In addition to design engineering considerations, material solutions play an important role in battery performance. For example, battery core temperature can reach up to 113°F, and this high degree of heat can have a significant negative impact on battery life, performance, safety and maintenance costs. Heat generated by electric components affect system reliability and performance, and limit design advances:

[1] John P. Rugh, Ahmad Pesaran, Kandler Smith, 2011, “Electric Vehicle Battery Thermal Issues and Thermal Management Techniques”, SAE 2011 Alternative Refrigerant and System Efficiency Symposium, Scottsdale, AZ, Sept 27-29, 2011. [2] Ahmad Pesaran, 2013, “Tools for Designing Thermal Management of Batteries in Electric Drive Vehicles”, Large Lithium Ion Battery Technology & Application Symposia Advanced Automotive Battery Conference, Pasadena, CA, February 4-8, 2013

To address extreme temperature concerns, Thermal Interface Materials (TIMs) are used in batteries to minimize surface deviations and enable consistent heat tranfer.

The right thermal product improves the performance and life of EVs. Henkel offers thermal solutions in a variety of forms, including 1K & 2K liquids, gasketing materials, sealants and coatings, pre-cured pads, films & tapes, grease, gap pads to fit any application, including:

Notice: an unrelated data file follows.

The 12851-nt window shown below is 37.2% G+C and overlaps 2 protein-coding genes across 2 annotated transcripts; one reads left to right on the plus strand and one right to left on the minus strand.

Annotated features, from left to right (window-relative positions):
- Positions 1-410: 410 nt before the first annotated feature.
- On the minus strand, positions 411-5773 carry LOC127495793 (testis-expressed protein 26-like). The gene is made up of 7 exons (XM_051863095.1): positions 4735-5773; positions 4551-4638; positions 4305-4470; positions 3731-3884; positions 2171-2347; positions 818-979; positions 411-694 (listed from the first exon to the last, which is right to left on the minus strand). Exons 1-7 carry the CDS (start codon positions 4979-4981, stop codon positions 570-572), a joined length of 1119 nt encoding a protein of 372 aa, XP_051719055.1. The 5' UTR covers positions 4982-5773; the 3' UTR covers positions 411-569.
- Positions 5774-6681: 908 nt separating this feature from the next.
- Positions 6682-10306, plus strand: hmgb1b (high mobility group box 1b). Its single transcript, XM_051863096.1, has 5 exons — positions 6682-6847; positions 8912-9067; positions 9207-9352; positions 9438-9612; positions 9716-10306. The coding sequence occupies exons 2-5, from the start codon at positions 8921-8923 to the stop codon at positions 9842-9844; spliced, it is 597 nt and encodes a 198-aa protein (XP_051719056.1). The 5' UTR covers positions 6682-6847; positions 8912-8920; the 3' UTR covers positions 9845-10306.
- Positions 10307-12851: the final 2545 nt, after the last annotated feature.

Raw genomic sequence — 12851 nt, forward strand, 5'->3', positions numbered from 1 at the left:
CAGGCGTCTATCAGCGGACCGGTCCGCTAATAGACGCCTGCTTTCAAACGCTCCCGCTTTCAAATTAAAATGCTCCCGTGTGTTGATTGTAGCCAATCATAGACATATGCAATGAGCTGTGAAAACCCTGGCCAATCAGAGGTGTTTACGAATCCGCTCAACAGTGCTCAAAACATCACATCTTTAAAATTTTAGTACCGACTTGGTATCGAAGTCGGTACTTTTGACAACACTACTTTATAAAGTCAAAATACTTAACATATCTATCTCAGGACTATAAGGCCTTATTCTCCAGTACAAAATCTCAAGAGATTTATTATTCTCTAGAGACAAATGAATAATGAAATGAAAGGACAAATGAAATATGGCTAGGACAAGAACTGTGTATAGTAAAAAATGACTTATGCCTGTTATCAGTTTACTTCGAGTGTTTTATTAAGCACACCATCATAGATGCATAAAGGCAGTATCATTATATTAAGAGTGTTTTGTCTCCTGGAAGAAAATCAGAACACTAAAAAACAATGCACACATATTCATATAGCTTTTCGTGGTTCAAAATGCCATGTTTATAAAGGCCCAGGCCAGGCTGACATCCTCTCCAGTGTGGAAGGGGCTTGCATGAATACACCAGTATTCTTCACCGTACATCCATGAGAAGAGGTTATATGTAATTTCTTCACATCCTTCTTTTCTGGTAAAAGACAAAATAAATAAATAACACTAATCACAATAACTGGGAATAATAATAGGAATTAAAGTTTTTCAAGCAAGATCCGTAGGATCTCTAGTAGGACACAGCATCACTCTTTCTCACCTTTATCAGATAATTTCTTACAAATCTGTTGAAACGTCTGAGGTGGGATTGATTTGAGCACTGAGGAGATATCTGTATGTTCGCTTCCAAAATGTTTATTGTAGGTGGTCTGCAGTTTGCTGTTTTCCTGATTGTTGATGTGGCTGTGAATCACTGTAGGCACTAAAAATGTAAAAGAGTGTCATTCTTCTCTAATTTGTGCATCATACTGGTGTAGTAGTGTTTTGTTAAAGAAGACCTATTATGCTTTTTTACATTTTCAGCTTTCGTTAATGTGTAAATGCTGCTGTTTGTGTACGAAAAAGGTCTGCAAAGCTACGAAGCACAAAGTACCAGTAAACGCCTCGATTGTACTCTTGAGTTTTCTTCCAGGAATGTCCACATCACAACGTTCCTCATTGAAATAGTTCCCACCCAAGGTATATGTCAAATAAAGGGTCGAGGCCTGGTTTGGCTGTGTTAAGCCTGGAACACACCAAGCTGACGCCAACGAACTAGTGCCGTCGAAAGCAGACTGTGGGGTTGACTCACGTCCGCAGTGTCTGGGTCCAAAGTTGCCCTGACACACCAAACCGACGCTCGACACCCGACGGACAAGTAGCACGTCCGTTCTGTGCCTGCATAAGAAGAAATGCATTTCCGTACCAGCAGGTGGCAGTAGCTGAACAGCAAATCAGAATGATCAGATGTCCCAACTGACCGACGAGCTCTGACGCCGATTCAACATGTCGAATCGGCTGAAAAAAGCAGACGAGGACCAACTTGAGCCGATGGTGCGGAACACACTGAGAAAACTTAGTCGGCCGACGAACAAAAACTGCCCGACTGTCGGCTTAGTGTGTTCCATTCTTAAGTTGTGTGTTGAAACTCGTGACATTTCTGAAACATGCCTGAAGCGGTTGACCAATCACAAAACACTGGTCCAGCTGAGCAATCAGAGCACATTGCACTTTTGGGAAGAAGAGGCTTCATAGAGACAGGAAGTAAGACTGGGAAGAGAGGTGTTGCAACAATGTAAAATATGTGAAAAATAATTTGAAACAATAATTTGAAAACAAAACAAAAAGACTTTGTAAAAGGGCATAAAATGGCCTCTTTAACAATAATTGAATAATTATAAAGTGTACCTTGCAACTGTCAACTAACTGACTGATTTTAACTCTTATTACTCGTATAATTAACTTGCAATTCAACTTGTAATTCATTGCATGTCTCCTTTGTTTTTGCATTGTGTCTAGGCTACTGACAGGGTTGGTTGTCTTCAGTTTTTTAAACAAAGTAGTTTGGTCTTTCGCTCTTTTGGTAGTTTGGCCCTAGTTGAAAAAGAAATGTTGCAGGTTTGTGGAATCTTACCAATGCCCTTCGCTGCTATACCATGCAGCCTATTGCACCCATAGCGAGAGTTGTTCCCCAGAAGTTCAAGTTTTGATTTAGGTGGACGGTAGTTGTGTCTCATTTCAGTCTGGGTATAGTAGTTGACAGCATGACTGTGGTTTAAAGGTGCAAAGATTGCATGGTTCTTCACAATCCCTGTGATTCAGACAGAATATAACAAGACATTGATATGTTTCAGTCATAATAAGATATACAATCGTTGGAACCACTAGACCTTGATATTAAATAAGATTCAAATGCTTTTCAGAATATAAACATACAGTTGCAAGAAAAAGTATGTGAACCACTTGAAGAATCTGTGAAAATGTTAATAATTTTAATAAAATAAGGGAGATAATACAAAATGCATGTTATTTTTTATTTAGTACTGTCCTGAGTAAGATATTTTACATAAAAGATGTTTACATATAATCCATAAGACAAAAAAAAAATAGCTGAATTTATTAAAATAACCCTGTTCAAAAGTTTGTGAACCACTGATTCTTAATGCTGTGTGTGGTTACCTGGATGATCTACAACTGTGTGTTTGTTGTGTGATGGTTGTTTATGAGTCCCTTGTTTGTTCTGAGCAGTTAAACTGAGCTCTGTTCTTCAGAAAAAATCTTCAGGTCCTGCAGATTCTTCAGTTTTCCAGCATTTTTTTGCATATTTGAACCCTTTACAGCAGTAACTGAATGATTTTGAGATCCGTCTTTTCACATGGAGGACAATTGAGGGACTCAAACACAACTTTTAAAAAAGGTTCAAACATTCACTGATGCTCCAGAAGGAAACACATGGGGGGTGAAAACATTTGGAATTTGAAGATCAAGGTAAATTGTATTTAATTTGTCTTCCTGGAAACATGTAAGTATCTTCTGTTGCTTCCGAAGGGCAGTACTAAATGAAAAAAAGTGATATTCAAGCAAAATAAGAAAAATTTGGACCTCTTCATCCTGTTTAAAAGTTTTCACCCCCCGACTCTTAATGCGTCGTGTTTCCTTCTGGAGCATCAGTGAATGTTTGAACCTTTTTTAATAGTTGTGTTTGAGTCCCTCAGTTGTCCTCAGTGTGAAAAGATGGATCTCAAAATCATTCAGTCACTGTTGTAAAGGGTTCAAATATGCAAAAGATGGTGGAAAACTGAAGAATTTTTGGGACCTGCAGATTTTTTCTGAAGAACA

• Gap Pads: Eliminate air gaps; reduces thermal resistance
    • Silicone or non-silicone
    • Reduces interfacial resistance
    • High durability – puncture, shear, and tear resistant
    • High electrical isolation
    • Easy to apply
  • Gap Filler (Liquid):
    • TC up to 4.0 W/mK
    • Silicone, low volatile silicone & non-silicone options Higher performance levels
    • Allows for automated dispensing for consistency in a variety of configurations
    • Available options with varying degrees of viscosity and slump resistance: High flow rate = high throughout

To view the robust Henkel thermal management product portfolio, click here

Providing for the safety of battery electric vehicles requires a combination of electrical, mechanical and chemical considerations. To learn more, join Henkel and other industry experts, at the Oct. 10 Automotive News Shift event:

Register today: www.autonews.com/shiftlive

 

About the Author, Sanjay Misra

Sanjay Misra is a Senior Scientific Principal with Henkel Adhesive Technologies. He has 20 years of experience in thermal materials technology, including 14 years as Head of R&D at Bergquist and Henkel. In addition, Sanjay has experience in Strategy and Market Management. He is the author of 40 US and international patents co-authored 60 peer reviewed and conference papers. Sanjay obtained BS in Chemical Engineering from the Indian Institute of Technology, Master’s and Ph.D. in Chemical Engineering for the University of Toledo and did postdoctoral work at the University of Michigan, University of Akron and University of Minnesota.